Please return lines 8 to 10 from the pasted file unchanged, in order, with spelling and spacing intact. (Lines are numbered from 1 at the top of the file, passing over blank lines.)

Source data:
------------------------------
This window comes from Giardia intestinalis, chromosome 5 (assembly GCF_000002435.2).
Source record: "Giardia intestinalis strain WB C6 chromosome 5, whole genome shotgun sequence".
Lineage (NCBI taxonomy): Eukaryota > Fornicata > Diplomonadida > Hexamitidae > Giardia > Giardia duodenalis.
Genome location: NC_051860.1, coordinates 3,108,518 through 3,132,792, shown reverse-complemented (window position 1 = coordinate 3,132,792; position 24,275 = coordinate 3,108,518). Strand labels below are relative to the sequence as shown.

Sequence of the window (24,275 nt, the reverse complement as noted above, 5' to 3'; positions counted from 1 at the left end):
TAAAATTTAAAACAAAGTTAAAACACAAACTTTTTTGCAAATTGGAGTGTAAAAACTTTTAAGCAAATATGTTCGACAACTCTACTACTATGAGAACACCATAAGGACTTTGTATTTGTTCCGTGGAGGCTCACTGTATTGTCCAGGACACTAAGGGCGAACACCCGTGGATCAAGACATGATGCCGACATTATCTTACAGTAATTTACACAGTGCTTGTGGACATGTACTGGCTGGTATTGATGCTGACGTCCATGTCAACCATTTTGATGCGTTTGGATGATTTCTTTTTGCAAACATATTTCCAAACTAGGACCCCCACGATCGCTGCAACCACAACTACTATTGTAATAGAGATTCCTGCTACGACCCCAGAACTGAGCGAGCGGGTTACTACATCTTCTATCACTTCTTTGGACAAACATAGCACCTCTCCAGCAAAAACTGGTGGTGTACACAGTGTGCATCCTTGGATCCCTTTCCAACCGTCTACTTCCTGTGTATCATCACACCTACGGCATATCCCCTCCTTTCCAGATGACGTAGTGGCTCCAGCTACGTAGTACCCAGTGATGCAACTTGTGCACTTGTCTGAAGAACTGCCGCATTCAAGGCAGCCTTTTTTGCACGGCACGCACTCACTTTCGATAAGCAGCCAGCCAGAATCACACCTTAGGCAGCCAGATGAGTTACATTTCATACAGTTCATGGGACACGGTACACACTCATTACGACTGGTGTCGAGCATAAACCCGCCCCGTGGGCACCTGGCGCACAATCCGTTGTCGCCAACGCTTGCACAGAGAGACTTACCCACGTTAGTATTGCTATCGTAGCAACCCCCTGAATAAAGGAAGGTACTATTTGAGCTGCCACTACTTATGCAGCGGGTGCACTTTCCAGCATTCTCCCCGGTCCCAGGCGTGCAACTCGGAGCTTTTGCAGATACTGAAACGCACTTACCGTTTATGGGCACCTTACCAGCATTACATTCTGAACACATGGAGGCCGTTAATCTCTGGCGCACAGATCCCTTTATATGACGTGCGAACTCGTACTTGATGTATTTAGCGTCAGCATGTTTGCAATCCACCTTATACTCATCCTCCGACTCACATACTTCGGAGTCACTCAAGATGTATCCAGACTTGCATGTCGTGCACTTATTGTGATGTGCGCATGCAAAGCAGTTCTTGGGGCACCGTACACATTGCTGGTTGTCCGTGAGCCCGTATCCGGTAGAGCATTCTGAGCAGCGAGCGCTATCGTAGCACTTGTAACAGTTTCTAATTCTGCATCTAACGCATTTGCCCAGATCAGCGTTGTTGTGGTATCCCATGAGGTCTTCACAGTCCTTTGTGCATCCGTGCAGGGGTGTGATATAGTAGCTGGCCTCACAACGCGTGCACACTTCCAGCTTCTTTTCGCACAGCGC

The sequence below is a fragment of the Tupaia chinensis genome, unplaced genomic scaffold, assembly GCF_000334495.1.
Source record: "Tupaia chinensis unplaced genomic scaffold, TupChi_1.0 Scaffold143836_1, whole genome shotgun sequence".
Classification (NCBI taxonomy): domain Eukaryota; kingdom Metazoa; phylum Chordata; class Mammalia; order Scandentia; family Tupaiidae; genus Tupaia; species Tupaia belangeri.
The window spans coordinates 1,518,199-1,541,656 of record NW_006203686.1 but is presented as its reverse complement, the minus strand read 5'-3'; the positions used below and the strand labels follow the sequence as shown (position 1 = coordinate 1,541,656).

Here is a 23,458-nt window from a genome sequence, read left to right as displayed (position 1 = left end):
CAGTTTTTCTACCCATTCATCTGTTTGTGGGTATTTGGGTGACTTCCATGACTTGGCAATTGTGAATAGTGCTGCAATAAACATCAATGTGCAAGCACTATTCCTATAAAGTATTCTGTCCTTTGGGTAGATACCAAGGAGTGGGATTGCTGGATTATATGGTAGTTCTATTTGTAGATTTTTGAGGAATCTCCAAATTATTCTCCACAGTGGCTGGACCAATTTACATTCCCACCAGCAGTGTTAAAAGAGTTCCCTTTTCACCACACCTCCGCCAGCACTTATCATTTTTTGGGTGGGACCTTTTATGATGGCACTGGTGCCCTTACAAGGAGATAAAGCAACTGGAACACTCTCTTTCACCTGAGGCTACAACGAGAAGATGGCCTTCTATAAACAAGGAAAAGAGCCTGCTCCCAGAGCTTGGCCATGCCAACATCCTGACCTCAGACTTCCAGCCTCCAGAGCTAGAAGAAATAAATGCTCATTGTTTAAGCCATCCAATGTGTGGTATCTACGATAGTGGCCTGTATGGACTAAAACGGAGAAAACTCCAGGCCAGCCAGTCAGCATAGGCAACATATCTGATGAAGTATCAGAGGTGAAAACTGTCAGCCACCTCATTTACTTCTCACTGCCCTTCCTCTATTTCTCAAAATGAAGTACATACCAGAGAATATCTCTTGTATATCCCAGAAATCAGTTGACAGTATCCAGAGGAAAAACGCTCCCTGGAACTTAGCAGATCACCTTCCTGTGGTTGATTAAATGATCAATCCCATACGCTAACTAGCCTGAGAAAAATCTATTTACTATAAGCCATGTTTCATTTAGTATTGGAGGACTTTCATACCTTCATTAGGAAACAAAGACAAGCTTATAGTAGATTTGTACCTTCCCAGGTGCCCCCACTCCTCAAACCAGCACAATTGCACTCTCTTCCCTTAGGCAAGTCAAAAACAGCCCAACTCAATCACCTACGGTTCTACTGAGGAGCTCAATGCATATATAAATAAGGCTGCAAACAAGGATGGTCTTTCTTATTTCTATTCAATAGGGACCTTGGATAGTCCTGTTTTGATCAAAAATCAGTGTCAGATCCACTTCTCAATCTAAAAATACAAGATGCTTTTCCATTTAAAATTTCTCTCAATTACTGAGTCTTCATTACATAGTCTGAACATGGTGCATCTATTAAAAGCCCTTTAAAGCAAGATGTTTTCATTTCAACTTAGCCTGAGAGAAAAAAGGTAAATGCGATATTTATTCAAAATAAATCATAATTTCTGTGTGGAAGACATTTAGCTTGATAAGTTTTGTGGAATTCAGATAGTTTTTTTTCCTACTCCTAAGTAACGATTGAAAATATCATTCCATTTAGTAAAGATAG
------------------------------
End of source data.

Source record: "Tupaia chinensis unplaced genomic scaffold, TupChi_1.0 Scaffold143836_1, whole genome shotgun sequence".
Classification (NCBI taxonomy): domain Eukaryota; kingdom Metazoa; phylum Chordata; class Mammalia; order Scandentia; family Tupaiidae; genus Tupaia; species Tupaia belangeri.
The window spans coordinates 1,518,199-1,541,656 of record NW_006203686.1 but is presented as its reverse complement, the minus strand read 5'-3'; the positions used below and the strand labels follow the sequence as shown (position 1 = coordinate 1,541,656).